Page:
Islamabad, Nov 20 (PTI) Nearly four years after a Pakistan International Airlines’ flight crashed in Khyber-Pakhtunkhwa province, killing 47 people, a probe report has said that the aircraft had three “technical anomalies” for which the airline’s engineers were responsible, according to a media report.
The plane crashed near Havelian in Khyber-Pakhtunkhwa province on December 7, 2016, killing all 47 passengers and crew on board the ATR42 aircraft of the national carrier.
Junaid Jamshed, a singer-turned-preacher, was among the people killed in one of the most disastrous air crashes in the country’s aviation history.
The Aircraft Accident and Investigation Board (AAIB) completed its investigation into the crash and revealed that the aircraft had three “technical anomalies” for which the airline’s engineers were responsible, the Dawn News reported.
Head of the AAIB Air Commodore Usman Ghani submitted the report on Thursday to a bench of the Sindh High Court (SHC) after repeated directives by the bench in a petition filed about various incidents involving ATR planes.
A spokesman for the aviation division, senior joint secretary Abdul Sattar Khokhar, said in a press release that the investigation was carried out under the guidelines provided by the International Civil Aviation Organisation and were aimed at improving the safety of air travel.
According to the investigation report, the air crash was the result of three “latent technical factors”, including fracture of one of the power turbine blades of Engine 1; a broken/fractured pin inside over-speed governor; and probable pre-existing contamination inside Propeller Valve Module.
The AAIB report, which held the PIA engineers responsible for the disaster, said the aircraft remained in air for about 42 minutes before the crash.
Analysis of the digital flight data recorder indicated that the aircraft’s Engine 1 was degraded, the daily said.
“The flight took off with two pre-existing technical anomalies. One anomaly was a fractured Power Turbine (PT-1) blade and the second was a fractured pin inside the Over-Speed Governor (OSG) of the same side. The probable latent pre-existing condition was contamination external from the engine observed in Propeller Valve Module (PVM),” the report said.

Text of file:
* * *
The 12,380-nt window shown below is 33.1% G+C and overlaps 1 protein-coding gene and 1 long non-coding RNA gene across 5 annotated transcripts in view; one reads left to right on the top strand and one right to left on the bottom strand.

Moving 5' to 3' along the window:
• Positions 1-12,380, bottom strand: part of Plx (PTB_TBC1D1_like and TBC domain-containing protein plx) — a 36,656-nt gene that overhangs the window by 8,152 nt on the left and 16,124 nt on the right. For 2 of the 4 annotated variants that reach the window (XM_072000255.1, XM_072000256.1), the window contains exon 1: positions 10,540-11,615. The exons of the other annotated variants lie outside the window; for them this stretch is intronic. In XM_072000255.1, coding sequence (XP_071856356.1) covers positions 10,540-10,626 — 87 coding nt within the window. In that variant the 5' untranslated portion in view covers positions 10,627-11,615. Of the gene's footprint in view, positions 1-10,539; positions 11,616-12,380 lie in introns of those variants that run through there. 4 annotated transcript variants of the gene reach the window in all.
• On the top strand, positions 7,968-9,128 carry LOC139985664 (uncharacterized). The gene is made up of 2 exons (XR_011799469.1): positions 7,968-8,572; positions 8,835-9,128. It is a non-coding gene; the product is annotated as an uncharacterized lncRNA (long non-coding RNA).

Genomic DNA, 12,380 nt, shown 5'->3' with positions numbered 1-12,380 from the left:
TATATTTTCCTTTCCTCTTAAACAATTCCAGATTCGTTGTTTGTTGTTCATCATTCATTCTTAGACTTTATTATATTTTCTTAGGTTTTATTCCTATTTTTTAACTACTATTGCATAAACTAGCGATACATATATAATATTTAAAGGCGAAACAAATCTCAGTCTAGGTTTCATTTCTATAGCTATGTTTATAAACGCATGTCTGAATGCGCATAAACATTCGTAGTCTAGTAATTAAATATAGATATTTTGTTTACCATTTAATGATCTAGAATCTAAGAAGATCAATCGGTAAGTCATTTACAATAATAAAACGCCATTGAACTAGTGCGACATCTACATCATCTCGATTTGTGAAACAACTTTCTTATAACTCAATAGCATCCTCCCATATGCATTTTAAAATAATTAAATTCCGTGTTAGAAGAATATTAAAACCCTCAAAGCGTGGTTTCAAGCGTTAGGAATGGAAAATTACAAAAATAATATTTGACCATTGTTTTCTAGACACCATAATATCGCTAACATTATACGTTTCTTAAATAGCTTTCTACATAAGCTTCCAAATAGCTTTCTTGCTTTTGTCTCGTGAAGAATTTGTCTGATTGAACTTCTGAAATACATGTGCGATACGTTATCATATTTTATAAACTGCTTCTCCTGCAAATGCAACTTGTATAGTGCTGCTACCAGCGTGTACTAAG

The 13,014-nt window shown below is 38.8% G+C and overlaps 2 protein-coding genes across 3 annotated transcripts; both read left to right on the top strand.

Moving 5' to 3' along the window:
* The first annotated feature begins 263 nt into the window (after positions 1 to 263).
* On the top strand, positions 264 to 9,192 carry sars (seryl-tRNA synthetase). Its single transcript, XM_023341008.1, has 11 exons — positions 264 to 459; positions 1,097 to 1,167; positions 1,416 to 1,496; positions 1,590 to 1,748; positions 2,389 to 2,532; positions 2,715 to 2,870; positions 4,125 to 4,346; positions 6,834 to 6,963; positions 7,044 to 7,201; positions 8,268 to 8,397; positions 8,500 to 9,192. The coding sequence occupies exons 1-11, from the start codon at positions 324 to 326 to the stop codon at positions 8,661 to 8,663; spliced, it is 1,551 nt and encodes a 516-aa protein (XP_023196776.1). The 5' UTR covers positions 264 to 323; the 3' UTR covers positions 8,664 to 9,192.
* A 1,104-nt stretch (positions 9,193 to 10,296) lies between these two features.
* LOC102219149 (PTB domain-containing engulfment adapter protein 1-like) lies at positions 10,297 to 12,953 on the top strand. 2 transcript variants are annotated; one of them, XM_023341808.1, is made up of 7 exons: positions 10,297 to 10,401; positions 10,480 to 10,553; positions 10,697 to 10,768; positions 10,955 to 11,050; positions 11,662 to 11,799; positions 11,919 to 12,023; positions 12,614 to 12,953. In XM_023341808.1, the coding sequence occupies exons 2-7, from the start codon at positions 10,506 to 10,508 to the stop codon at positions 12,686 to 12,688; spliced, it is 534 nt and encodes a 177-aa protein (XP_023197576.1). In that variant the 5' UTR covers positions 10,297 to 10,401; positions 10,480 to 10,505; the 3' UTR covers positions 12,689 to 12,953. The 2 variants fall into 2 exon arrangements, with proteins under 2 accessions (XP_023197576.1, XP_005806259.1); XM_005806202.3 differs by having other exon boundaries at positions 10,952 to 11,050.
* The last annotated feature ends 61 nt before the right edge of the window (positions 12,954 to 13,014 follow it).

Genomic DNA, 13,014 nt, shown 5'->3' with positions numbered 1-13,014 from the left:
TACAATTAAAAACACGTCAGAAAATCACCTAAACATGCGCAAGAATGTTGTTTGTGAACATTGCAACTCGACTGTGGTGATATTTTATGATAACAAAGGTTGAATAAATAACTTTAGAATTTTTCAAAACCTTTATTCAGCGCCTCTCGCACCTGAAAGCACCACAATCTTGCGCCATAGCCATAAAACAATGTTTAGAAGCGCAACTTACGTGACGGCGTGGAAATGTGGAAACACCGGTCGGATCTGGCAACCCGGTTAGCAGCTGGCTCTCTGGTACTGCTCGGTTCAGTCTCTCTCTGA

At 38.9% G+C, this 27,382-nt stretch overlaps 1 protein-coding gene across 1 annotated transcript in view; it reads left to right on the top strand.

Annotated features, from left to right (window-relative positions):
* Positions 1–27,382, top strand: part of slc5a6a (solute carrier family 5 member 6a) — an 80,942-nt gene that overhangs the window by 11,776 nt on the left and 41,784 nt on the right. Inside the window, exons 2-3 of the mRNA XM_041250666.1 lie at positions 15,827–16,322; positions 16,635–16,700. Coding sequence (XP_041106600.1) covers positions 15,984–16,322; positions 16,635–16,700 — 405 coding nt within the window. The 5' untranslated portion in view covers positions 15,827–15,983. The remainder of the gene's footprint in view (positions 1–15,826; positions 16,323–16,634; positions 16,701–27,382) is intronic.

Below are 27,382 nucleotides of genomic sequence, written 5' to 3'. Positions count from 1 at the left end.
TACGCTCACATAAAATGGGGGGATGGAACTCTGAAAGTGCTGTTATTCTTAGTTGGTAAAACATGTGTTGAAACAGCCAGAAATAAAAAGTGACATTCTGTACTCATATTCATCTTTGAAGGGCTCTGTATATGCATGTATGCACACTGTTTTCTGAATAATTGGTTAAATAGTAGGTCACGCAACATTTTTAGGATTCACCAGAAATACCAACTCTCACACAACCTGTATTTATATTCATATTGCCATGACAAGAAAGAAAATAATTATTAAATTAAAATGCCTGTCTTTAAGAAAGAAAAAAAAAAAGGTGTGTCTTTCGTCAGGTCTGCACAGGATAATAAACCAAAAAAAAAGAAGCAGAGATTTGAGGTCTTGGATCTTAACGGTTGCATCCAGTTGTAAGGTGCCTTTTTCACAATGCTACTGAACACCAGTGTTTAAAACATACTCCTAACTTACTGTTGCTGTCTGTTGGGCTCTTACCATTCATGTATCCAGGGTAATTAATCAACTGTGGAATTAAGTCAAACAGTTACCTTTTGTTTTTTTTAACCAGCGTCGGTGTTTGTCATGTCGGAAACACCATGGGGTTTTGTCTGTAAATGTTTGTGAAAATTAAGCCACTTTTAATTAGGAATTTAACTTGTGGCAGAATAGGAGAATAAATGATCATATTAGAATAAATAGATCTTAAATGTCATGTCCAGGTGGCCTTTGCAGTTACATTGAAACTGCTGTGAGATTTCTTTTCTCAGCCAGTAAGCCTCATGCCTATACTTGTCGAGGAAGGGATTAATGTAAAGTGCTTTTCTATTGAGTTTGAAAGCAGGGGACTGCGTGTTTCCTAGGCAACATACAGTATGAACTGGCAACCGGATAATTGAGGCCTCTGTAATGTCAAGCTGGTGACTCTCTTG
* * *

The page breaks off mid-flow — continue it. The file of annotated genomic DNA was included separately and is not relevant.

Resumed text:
It said most probably the PT-1 blade had fractured during a previous flight. However, this defect is not observable during regular operations.
“It was determined that the pin inside the OSG was fractured due to improper re-assembly. Metallurgical evaluation of the OSG pilot valve pin fracture surface, at Woodward, USA, determined that the pin had failed due to overload resulting from the valve being forced together using an improper re-assembly method during some unauthorised/undocumented maintenance activity,” the report said.
“It has been established that any of the latent pre-existing technical anomalies and probable latent pre-existing condition … alone may not lead to such a catastrophic/hazardous situation except in the presence of unusual combination and/or additional contributing factor(s),” the report said.
It suggested that the simultaneous existence of the three “technical anomalies” made it extremely difficult for the cockpit crew to tackle the situation effectively.
“The event was unexpected and the crew was not trained for this specific sequence of events,” said the report.
It said the captain and the first officers were well-trained and had a good overall total flying hours. They led a normal family life. Responding to the report, the management of PIA said the airline had already incorporated immediate safety recommendations, including PT blade modifications and inspections of OSG at the manufacturing facility.
Spokesman for PIA Abdullah Hafeez Khan said the management had reviewed the crash report and acknowledged that there were three latent factors that aligned together at the time of the crash.
Had any of these factors happened in isolation, the consequences would not have been so devastating, he said. PTI SH PMS AKJ PMS